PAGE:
P.S. I just ordered some genuine Café Du Monde Chicory coffee online at Walmart.

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  8. Hi Vince,
    Were your 3 AM stops at Cafe Du Monde at the end of a night of frivolity or did you get up that early? Interested people want to know. :)

    I hope your chicory coffee order arrives by Fat Tuesday. Lent starts in a week. New Orleans is in full Mardi Gras mode. Laissez les bons temps rouler!

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    1. Hi Debby:

      You know, now that I think of it, we went to bed early and woke up hungry at 2 am and just as naturally as could be we walked over to the Café Du Monde. Why not? That's why they stay open all the time. If I remember correctly, we always passed the streetcar named "Desire" on the way over there.

      BTW: no way would we give up coffee for Lent! I think even Catholics would call doing that 'masochisme' in the French Quarter!

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    2. I'm laughing! I didn't mean to give up coffee! I thought you could enjoy it on Fat Tuesday to get into the Mardi Gras swing before the festivities stop at midnight. :)

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  9. Debby, love this! There are books that take you away from page one. I want to dissect them and see how they did it.

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    1. Hi Sally!
      It's always a joy to find a good book! Have you read Kristin Hannah? I plan to read her NIGHTINGALE next. Set in WWII. It's supposed to be equally as good as THE GREAT ALONE.

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    2. No, I have not read her books. Will be checking them out!

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  10. Hi Debby:

    The last book I read that followed the points you listed here was Tina Radcliffe's "Christmas With The Cowboy". Of course, this is always the case with Tina's books because she watches the six hour long, "The Hero's Two Journeys", by Michael Hauge and Chris Vogler before she starts to write a new novel.

    In Tina's novels every step is there just as it should be. Tina also holds the reader's attention by not only increasing the tension but also by making the characters so worthy and sympathetic that you start rooting for them as you are reading. They are deserving people and you want them to find happiness as soon as possible.

    For example, the hero in "Christmas With the Cowboy" is a wounded military hero while the heroine is a young war-widow with adorable little twins. She is running a ranch/camp for abused and troubled children. He is not sure what to do with the rest of his life now that he can't be on active duty. Trying to put the book down is like leaving a loved one at the height of being infatuated! ("Parting is such sweet sorrow, That I shall say good night till it be morrow.")

    I do have a pet peeve with authors who believe that they should always be increasing the tension to keep the reader's attention. This is like blaring a siren outside someone's house and making it louder each hour in order to keep the homeowner's attention. It's enough to drive one nuts!

    What I'm talking about here is the ever increasing of tension without advancing the storyline. Too many 'comic book' hero movies do this. The hero faces one fight after another until the last and greatest fight of all with the story never advancing very much from the first 11 battles. Ridiculous!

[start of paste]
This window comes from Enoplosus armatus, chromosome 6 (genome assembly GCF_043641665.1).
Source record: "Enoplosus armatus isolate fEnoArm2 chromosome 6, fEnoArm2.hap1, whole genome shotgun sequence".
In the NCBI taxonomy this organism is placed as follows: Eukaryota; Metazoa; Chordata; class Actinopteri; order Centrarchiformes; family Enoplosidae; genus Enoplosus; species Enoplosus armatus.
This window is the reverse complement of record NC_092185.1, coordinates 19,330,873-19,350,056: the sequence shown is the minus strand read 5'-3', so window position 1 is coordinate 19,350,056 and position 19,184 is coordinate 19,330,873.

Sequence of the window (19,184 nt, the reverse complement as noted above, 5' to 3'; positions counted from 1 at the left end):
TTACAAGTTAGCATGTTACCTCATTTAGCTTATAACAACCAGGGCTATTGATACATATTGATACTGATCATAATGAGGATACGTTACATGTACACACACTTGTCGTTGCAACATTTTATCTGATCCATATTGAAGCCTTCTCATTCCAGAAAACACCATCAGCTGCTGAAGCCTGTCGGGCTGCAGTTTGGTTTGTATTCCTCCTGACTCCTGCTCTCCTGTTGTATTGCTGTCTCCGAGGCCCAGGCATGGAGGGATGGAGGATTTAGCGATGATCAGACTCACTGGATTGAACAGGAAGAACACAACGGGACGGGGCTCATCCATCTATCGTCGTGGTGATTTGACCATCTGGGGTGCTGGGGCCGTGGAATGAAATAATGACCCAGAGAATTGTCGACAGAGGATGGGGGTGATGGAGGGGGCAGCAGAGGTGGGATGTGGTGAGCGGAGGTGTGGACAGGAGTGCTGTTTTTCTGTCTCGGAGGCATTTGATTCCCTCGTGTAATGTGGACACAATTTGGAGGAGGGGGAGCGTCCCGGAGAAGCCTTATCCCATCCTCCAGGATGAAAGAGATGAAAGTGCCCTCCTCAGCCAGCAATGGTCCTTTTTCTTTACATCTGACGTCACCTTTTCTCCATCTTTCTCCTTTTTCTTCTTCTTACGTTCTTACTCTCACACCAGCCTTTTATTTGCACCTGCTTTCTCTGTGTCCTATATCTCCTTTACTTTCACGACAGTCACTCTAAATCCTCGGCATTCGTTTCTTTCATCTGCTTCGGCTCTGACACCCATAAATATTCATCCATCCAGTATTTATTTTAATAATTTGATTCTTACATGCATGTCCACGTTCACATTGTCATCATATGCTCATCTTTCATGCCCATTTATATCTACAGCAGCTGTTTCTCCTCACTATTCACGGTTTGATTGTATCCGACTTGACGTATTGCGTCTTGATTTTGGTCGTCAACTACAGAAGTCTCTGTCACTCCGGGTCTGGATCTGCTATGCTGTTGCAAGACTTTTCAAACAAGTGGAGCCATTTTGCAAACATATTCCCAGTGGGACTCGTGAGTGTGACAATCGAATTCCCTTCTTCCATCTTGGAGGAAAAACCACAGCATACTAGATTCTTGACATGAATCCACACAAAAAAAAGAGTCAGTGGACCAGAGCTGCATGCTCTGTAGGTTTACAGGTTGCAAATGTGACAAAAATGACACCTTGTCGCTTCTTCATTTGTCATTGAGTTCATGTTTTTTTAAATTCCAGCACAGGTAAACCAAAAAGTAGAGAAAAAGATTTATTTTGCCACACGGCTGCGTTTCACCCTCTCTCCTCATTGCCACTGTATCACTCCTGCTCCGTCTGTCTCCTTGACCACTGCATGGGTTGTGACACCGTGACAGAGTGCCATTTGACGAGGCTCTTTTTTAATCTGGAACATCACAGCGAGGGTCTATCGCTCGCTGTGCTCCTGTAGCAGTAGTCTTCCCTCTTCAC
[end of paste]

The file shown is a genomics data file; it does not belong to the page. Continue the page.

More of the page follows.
Please: each increase in tension must advance the storyline!

    Vince

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    1. Good point, Vince. Kristin Hannah does it right. Every problem is there for good reason.

      Tina is a delightful writer!

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  11. Trying to wrap my head around story structure is sometimes a challenge when I'm trying to apply it to my WIP, but I can easily see now, whether it be in films or well written novels, how it all comes together to make a satisfying experience for the viewer/reader. Unfortunately, it has also given me the ability to predict what's going to happen in some (not all) movies/books I pick up. I'm pleasantly satisfied when I can't figure it out.
    Thanks for sharing Debby!

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    1. I call that reading like an editor. I'm on the lookout for all the clues and jumping ahead as I try to figure out the plot. The same goes for movies. Can't we all see where most of the Hallmark movies are headed soon after the hero and heroine are introduced? But I still enjoy the stories I read and Hallmark movies.

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  12. Thank you for sharing your wonderful insight. Have a blessed day.

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  13. At times I stop and analyze a story as I'm reading it. If it grips me from the beginning and doesn't let me go until the end, well, no analyzing takes place. :)

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    1. I didn't analyze The Great Alone until I finished the story. Then I wanted to discover how she had hooked me so completely. :)

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  14. I remember what a light bulb moment it was for me when I first "saw" story structure and understood the elements that make up a good story.

    When I'm plotting, I try to keep those in mind, building the story with all the elements necessary...and then pray that I can translate those things into a good story through my choice of words.

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  15. There's always something more to learn and to add to our stories, right, Erica? I've enjoyed James Scott Bell's two pillar concept. Only read his how-to recently, but I am using that structure now. It ups the tension, IMHO, and was very obvious in The Great Alone!

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  16. Thank you for sharing Debby Have a Blessed Week!